Rwanda says no to hate media on World Press Freedom Day

May 6, 2016

One UN Resident Coordinator and UNDP Resident Representative, during a press briefing

06 May 2016 - The United Nations Development Programme (UNDP), the Rwandan Government, media houses, media associations, development partners and other media partners, joined hands with media practitioners to celebrate the World Press Freedom Day.

At this occasion, a one-day dialogue was organised to reflect on  ‘hate media’ that played a key role in the incitement of radicalism and ethnicity that ultimately resulted in the 1994 Genocide against the Tutsi.

Under the theme ‘Turning the Page on Hate Media’, different participants especially media house owners, journalists and development partners supporting the media sector; exchanged ideas on how best the challenge of hate speech in the media can be resolved in the African continent. The participants discussed making fresh commitments to turn the page of hate media by launching a unified campaign.

This dialogue is a follow up to the first one held on the 17th and 18th 2014 in Kigali, where commitments were made to combat hate speech in the media. This dialogue itself is a result of the Kigali Declaration titled “Investing in Media to enhance Democratic Governance” signed on 27th and 28th November 2012, which is an agreement between different media practitioners and partners in Africa that seeks to foster the role of the media in sustainable development and accountable governance.

The event coincided with the 22nd commemoration of the Genocide against the Tutsi, where hate media played an imminent role in encouraging mass killings.  “Given the devastating effects of hate speeches in the history of this country, it is of utmost moral necessity that we all guard against the practice,” said Mr. Lamin M. Manneh, the UN Resident Coordinator and UNDP Resident Representative, in his opening remarks.

Mr. Manneh also commended the Media Sector in Rwanda for the progress made in the past two decades after the Genocide against the Tutsi including having enacted their own Code of Ethics as a gesture and commitment to their responsibility and to quality news. “I would like to commend the women and men of the press in Rwanda for the commendable job you are doing in not only informing, but also providing the channels for exchange of ideas and opinions.” added Mr. Lamin M. Manneh

The One UN Rwanda support the media sector through its program on “ Deepening Democratic and Accountable Governance working with the Rwanda Governance Board, the Media High Council, the Rwanda Media Commission, the Association of Rwandan Journalists and other media associations through the support of the Embassy of Sweden in Rwanda.  This program is being implemented in line with the media reforms in Rwanda which resulted in key milestones including the law regulating the media which introduced media self-regulation, the access to information law, the conversion of the former state broadcaster into a public service broadcaster, and the change of the mandate of Media High Council from statutory regulation to capacity building of the media.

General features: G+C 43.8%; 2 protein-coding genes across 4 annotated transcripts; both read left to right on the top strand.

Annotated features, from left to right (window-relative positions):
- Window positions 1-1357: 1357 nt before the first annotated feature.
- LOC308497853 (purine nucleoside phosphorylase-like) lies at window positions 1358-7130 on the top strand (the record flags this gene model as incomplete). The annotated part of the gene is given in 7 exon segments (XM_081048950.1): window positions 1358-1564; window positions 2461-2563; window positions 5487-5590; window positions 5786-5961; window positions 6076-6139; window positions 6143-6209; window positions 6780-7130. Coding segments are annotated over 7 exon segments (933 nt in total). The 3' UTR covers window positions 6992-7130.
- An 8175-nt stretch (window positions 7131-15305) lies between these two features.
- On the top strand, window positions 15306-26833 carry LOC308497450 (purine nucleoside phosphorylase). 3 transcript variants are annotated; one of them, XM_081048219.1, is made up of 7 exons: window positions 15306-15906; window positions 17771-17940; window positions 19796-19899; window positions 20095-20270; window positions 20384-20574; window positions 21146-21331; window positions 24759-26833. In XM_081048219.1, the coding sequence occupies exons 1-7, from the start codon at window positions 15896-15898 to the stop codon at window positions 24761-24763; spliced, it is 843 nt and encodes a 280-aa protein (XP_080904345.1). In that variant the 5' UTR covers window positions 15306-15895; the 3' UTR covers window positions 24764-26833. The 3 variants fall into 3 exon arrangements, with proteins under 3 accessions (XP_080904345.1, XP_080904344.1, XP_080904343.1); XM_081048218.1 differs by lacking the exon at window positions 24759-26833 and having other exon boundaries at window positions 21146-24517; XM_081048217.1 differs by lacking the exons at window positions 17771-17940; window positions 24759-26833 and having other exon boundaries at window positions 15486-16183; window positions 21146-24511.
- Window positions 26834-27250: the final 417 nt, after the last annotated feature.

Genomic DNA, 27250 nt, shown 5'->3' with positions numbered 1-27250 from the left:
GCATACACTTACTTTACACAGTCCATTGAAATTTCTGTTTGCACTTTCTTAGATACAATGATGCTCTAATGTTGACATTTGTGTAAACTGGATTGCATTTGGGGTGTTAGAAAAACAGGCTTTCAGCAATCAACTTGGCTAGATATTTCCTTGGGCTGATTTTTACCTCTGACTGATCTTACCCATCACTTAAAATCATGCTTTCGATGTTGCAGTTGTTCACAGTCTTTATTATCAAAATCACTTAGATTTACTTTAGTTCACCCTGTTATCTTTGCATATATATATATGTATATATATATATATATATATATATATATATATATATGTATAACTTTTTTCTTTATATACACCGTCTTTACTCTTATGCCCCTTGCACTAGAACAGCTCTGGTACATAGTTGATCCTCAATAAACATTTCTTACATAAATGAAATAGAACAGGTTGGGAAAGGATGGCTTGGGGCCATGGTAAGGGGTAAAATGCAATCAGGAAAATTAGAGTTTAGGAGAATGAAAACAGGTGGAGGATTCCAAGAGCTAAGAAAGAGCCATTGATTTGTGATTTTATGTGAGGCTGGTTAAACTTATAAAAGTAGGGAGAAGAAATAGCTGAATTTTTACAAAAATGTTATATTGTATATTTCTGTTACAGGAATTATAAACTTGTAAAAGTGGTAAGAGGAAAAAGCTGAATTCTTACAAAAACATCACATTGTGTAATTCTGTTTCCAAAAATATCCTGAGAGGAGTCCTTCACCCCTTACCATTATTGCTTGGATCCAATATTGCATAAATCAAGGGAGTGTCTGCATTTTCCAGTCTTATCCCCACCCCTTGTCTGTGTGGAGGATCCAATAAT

The progress made in the media sector was further underlined by Prof. Shyaka Anastase, CEO of the Rwanda Governance Board, who highlighted some of the efforts made by the Government of Rwanda to strengthen the media sector.

“As the government, a wide range of media reforms were initiated that resulted in a revised Media Law, gazetted in February 2013.  The revised Law reduced the number of articles that were regarded as impediment to media freedom, from 90 to only 26 articles,” stated Prof. Shyaka. Some other important media reforms were made such as establishing the Rwanda Media Commission, a body that protects media freedom and journalistic ethics; enactment of access to information laws which is a law that allows easy access to public information for the media and the general public, and amendment of the media law.

At the event, key speakers from Rwanda, Burundi, Kenya and Uganda shared their country experiences of combating hate media and meeting the challenges posed by the surge in online platforms where hate speech is freely exchanged.

Speakers represented prominent national and international organisations with experience in monitoring and preventing hate media in the region such as National Commission For The Fight Against Genocide (CNLG), Africa Media Initiative, La Benevolencija, the Ethical Journalism Network as well as prominent media practioners and researchers.

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